Indian tycoon Adani rejects Australian mine criticism
Indian billionaire Gautam Adani rejected criticism over the environmental impact of a huge coal mine planned by his company in Australia, saying renewables can't meet all his country's energy needs.
Conservationists have condemned the Adani plan, saying it will contribute to global warming, threaten local vulnerable species, and impact the already-damaged Great Barrier Reef.
Adani aims to import tens of millions of tonnes of coal annually from the Carmichael mine in Queensland to power India's booming but energy-starved economy.
"Renewable energy is good for the nation, but it can't meet our baseload power needs," Adani told Bloomberg News in an interview published on Tuesday.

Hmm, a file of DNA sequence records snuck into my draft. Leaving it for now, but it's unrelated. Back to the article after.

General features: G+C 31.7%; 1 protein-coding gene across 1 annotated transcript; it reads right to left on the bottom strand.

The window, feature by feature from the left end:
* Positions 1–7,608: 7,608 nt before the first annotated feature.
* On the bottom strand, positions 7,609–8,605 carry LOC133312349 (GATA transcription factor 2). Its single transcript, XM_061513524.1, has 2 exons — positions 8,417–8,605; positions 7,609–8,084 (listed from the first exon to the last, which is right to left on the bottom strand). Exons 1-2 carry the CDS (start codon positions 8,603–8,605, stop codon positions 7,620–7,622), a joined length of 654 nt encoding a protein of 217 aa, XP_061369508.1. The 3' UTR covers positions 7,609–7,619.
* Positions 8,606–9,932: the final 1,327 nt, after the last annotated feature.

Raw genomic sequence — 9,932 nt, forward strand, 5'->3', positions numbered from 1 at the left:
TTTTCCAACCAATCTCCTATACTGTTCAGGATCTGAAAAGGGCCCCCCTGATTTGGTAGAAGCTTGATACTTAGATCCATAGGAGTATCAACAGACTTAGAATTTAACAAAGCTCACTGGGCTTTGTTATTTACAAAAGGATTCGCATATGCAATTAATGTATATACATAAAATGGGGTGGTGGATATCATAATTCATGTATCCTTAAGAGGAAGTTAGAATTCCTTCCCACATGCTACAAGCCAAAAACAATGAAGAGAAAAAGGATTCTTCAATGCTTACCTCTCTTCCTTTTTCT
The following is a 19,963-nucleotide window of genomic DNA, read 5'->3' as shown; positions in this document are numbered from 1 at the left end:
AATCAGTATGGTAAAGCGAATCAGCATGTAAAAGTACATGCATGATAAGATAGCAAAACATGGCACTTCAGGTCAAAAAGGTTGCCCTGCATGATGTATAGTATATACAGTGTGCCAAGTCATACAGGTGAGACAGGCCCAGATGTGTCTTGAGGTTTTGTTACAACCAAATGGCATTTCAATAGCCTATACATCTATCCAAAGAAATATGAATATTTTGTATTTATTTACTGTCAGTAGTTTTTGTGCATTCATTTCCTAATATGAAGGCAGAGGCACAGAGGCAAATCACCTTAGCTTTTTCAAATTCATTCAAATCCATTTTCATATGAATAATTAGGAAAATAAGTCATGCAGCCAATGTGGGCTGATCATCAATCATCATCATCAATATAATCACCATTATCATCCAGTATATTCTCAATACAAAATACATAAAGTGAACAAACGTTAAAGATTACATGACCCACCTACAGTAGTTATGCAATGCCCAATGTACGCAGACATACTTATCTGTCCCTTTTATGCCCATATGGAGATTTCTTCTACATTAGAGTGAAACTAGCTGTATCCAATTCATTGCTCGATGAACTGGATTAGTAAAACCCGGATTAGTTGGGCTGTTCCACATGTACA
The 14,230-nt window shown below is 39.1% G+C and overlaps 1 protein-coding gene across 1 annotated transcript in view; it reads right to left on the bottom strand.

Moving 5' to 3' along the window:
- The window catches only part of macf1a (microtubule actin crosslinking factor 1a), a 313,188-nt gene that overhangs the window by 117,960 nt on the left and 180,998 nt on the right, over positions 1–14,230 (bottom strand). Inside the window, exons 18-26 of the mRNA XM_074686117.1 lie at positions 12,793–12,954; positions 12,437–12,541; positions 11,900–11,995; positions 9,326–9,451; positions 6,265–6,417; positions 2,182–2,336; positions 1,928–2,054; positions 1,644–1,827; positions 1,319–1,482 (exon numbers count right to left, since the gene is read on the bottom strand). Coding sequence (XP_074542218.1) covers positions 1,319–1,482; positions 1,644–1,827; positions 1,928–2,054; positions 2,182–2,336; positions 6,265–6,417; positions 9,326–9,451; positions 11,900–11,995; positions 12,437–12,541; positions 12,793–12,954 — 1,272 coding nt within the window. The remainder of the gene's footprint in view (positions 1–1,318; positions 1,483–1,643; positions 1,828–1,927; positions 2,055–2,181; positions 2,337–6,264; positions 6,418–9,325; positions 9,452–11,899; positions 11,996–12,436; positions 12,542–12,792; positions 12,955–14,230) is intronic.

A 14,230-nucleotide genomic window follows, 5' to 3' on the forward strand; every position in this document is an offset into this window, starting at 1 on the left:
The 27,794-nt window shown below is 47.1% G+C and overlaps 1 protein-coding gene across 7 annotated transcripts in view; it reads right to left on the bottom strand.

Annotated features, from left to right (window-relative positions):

The project, fiercely debated for almost a decade, comes as investors and even energy companies are moving away from fossil fuels amid concern about climate change.
The vast open cut mine is slated to produce up to 60 million tonnes of coal a year.
Coupled with the construction of a railway link, it could open up a swathe of north-eastern Australia to further exploitation and new mining projects.
Adani, who started as a Mumbai diamond trader, also rejected claims that his multi-billion-dollar investment will be unprofitable because of the mine's poor-quality coal and low prices.
"If the project wasn't viable, we wouldn't have pursued it," he told Bloomberg.
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